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December 5, 2004

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Relationship between domestic and international laws

Barrister Harun ur Rashid

The relation between domestic and international laws has engaged attention of jurists from early days when international law has come into play. Domestic laws are those that are enacted by national Parliaments and the domestic judiciary enforces them. Whereas international law originates from a variety of sources including consensus among states on rules of law applicable between them including rules that contain in the multilateral treaties and conventions. There is no international judiciary to enforce international law.

Two Schools of thought
Since the sources of the two body of law are different, there are two schools of thought. One is Monistic doctrine and the other is known as Dualist doctrine. Monism affirms that both principles of law-domestic and international-constitute a single body of rules. The Dualists do not agree with this view on the ground that international law deals with states and domestic law deals with individuals within states, besides the varying sources of law.

The above two views do not present the whole picture of relation between the two laws. A host of international law such as in areas of human rights, environment, illegal drug trafficking and prevention of organized crime cannot be implemented unless domestic laws exist to enforce on the offender. In view of the close relationship, it is argued that both domestic and international laws are complimentary to each other. Both are necessary and one cannot do with the other on issues that affect all states. For example, torture, a crime of universal jurisdiction under international law, cannot be enforced within a state unless domestic laws are enacted to punish the offender or prevent it. Otherwise prohibition of torture under international law will remain a moral concept.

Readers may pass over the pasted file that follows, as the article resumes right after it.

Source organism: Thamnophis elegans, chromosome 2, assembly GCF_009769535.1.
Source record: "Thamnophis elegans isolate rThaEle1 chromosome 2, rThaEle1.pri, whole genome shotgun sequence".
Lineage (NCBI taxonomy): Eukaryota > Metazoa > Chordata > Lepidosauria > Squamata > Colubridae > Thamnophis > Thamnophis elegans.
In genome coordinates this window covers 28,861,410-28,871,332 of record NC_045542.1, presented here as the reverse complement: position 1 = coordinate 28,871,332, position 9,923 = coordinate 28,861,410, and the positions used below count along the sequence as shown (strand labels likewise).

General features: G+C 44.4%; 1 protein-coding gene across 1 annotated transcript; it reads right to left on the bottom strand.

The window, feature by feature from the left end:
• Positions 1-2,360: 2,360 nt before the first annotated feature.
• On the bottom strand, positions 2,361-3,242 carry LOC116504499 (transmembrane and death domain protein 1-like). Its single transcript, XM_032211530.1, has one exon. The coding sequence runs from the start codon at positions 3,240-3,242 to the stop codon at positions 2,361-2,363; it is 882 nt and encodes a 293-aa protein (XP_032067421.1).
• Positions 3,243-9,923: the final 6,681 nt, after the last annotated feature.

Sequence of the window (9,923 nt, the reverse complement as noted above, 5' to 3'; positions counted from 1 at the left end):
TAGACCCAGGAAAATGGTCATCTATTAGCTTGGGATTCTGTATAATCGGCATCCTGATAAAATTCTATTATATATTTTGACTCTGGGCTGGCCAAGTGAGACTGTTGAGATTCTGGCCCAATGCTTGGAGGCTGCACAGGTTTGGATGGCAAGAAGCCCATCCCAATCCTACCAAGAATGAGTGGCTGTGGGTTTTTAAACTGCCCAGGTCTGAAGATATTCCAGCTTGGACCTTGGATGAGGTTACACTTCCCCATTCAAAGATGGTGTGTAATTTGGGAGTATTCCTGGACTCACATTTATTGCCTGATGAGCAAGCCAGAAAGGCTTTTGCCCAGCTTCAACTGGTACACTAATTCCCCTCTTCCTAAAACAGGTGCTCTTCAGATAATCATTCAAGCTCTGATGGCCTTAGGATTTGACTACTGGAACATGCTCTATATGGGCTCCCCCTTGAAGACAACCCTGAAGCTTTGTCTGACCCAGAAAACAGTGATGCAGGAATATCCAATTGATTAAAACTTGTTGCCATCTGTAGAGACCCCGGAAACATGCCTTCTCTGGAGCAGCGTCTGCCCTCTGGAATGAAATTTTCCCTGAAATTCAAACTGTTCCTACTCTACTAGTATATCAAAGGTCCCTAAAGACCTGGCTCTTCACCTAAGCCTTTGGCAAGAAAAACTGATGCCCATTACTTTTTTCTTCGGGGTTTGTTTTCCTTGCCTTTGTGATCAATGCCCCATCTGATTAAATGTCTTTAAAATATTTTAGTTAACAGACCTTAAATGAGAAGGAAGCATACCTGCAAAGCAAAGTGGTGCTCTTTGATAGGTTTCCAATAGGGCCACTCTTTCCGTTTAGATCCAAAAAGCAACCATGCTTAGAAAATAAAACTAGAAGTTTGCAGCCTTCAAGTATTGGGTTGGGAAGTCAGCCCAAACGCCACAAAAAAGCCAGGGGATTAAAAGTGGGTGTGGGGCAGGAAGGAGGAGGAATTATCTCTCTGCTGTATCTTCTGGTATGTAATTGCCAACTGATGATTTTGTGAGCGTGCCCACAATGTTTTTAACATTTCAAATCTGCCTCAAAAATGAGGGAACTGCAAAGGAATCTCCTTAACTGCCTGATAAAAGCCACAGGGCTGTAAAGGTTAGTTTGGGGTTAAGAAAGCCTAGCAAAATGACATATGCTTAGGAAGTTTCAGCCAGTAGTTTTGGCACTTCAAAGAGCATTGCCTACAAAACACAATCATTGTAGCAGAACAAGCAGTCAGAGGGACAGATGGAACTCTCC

State practice
The relationship between the two bodies of laws can best be understood by examination of state practice. This means that how states enforce both the laws and in what way states accord priority to one set of laws over the other. Some states give priority to domestic laws over international law, while other states consider some areas of international law, in particular, human rights law cannot be derogated by domestic laws. These non-derogable laws are inherently inalienable human rights because of the inherent dignity of the human person.

Let us take a few countries to analyse their state practice, such as the US, Britain, India and Bangladesh.

In the US, the Courts considered international law a part of the law of the land. In 1796 the US Supreme Court invoked international law to decide an appeal for debt relief in the case of Ware vs Hylton.

The Anglo-American Treaty of 1783 provided the principle of reciprocity whereby neither party would interfere with the collection of debts and therefore the indebtedness of an American citizen to a British creditor could be enforced. Justice Wilson described the Treaty as a " supreme law which overrides state laws (domestic laws) on the subject." Furthermore in the Nereide case (1815), Chief Justice Marshall asserted that the "Court is bound by the law of nations, which is a part of the law of the land". The exception appears to be in the case of rights of private citizens given by domestic laws, such as ownership of property.